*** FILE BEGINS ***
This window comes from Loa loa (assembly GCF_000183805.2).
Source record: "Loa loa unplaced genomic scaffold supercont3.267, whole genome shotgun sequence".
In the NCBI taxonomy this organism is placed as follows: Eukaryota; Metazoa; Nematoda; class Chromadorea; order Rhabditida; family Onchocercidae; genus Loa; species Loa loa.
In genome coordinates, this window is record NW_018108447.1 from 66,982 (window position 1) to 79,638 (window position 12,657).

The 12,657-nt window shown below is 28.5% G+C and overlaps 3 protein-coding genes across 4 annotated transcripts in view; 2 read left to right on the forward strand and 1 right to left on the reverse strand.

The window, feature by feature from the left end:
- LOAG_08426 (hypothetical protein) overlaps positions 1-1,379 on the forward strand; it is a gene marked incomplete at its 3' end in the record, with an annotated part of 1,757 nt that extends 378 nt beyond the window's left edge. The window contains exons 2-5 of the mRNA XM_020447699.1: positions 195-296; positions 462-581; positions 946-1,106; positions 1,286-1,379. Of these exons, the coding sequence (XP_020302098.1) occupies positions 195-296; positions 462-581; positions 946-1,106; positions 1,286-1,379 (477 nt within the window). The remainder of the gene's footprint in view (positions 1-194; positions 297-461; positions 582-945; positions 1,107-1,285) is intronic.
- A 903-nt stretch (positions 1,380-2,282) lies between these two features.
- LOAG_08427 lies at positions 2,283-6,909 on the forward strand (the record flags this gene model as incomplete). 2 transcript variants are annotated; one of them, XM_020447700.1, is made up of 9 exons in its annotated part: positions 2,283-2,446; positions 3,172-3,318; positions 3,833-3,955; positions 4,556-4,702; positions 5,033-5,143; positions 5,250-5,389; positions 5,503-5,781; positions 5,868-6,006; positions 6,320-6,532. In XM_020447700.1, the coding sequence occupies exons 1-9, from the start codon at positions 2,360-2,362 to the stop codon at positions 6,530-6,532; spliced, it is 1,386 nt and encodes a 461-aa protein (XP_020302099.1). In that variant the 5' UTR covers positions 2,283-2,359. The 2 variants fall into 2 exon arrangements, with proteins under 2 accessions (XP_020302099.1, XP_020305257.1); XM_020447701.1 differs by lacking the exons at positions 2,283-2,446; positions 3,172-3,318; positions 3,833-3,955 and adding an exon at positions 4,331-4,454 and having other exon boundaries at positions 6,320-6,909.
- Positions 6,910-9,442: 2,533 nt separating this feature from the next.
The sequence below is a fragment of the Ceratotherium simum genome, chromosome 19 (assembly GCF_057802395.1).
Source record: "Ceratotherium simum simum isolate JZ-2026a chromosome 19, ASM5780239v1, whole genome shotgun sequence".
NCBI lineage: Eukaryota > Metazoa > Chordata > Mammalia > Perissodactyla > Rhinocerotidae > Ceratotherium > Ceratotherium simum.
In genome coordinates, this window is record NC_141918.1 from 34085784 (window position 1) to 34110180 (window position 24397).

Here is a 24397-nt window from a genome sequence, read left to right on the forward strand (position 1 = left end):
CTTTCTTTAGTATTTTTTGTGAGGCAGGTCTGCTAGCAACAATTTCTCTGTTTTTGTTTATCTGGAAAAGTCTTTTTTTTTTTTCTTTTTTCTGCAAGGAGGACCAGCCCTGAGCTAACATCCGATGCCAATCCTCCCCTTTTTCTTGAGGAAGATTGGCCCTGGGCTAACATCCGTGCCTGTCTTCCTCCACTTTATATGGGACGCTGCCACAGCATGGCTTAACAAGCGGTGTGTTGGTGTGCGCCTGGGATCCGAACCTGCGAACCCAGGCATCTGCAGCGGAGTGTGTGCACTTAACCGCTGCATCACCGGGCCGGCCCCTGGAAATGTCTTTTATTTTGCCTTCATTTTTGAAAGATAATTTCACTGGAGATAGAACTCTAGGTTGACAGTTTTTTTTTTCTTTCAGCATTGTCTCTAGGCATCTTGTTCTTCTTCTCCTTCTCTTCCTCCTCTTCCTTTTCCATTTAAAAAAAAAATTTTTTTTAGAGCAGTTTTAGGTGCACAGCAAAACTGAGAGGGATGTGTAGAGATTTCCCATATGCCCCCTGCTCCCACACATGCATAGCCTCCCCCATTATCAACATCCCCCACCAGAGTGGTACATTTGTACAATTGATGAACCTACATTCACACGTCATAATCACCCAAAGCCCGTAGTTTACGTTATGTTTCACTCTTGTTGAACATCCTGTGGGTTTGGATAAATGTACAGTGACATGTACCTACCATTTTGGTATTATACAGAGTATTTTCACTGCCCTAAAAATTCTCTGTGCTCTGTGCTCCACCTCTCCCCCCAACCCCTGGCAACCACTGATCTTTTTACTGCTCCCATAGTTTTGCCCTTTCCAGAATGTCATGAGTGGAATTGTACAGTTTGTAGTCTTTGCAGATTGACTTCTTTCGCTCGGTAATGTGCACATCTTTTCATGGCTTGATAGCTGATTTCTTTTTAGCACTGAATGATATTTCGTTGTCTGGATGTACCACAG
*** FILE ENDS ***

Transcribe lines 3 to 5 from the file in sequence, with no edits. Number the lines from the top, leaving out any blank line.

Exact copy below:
In the NCBI taxonomy this organism is placed as follows: Eukaryota; Metazoa; Nematoda; class Chromadorea; order Rhabditida; family Onchocercidae; genus Loa; species Loa loa.
In genome coordinates, this window is record NW_018108447.1 from 66,982 (window position 1) to 79,638 (window position 12,657).

The 12,657-nt window shown below is 28.5% G+C and overlaps 3 protein-coding genes across 4 annotated transcripts in view; 2 read left to right on the forward strand and 1 right to left on the reverse strand.